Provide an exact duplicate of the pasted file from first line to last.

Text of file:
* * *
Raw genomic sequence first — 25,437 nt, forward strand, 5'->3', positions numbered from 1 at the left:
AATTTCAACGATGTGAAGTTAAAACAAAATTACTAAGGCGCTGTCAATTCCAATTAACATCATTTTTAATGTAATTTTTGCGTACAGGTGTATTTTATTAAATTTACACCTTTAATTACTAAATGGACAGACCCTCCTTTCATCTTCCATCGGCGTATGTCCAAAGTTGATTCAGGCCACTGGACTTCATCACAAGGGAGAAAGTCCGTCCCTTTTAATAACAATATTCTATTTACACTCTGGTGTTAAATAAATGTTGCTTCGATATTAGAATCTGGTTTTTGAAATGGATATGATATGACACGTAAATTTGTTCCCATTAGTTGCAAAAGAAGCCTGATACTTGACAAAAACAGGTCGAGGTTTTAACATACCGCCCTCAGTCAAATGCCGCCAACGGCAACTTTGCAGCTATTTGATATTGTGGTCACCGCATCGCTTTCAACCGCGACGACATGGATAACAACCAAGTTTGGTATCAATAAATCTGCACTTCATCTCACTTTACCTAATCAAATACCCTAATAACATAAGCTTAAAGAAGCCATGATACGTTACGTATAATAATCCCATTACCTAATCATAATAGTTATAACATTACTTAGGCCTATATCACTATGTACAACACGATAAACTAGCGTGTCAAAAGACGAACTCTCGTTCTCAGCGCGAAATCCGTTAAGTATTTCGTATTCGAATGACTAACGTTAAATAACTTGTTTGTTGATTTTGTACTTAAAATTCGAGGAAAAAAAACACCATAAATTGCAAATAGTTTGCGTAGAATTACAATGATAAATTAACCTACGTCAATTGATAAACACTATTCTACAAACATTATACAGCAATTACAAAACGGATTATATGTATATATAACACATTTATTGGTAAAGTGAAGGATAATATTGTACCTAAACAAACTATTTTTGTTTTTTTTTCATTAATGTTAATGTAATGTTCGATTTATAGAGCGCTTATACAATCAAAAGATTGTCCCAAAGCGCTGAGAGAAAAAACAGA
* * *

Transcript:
Raw genomic sequence first — 25,437 nt, forward strand, 5'->3', positions numbered from 1 at the left:
AATTTCAACGATGTGAAGTTAAAACAAAATTACTAAGGCGCTGTCAATTCCAATTAACATCATTTTTAATGTAATTTTTGCGTACAGGTGTATTTTATTAAATTTACACCTTTAATTACTAAATGGACAGACCCTCCTTTCATCTTCCATCGGCGTATGTCCAAAGTTGATTCAGGCCACTGGACTTCATCACAAGGGAGAAAGTCCGTCCCTTTTAATAACAATATTCTATTTACACTCTGGTGTTAAATAAATGTTGCTTCGATATTAGAATCTGGTTTTTGAAATGGATATGATATGACACGTAAATTTGTTCCCATTAGTTGCAAAAGAAGCCTGATACTTGACAAAAACAGGTCGAGGTTTTAACATACCGCCCTCAGTCAAATGCCGCCAACGGCAACTTTGCAGCTATTTGATATTGTGGTCACCGCATCGCTTTCAACCGCGACGACATGGATAACAACCAAGTTTGGTATCAATAAATCTGCACTTCATCTCACTTTACCTAATCAAATACCCTAATAACATAAGCTTAAAGAAGCCATGATACGTTACGTATAATAATCCCATTACCTAATCATAATAGTTATAACATTACTTAGGCCTATATCACTATGTACAACACGATAAACTAGCGTGTCAAAAGACGAACTCTCGTTCTCAGCGCGAAATCCGTTAAGTATTTCGTATTCGAATGACTAACGTTAAATAACTTGTTTGTTGATTTTGTACTTAAAATTCGAGGAAAAAAAACACCATAAATTGCAAATAGTTTGCGTAGAATTACAATGATAAATTAACCTACGTCAATTGATAAACACTATTCTACAAACATTATACAGCAATTACAAAACGGATTATATGTATATATAACACATTTATTGGTAAAGTGAAGGATAATATTGTACCTAAACAAACTATTTTTGTTTTTTTTTCATTAATGTTAATGTAATGTTCGATTTATAGAGCGCTTATACAATCAAAAGATTGTCCCAAAGCGCTGAGAGAAAAAACAGA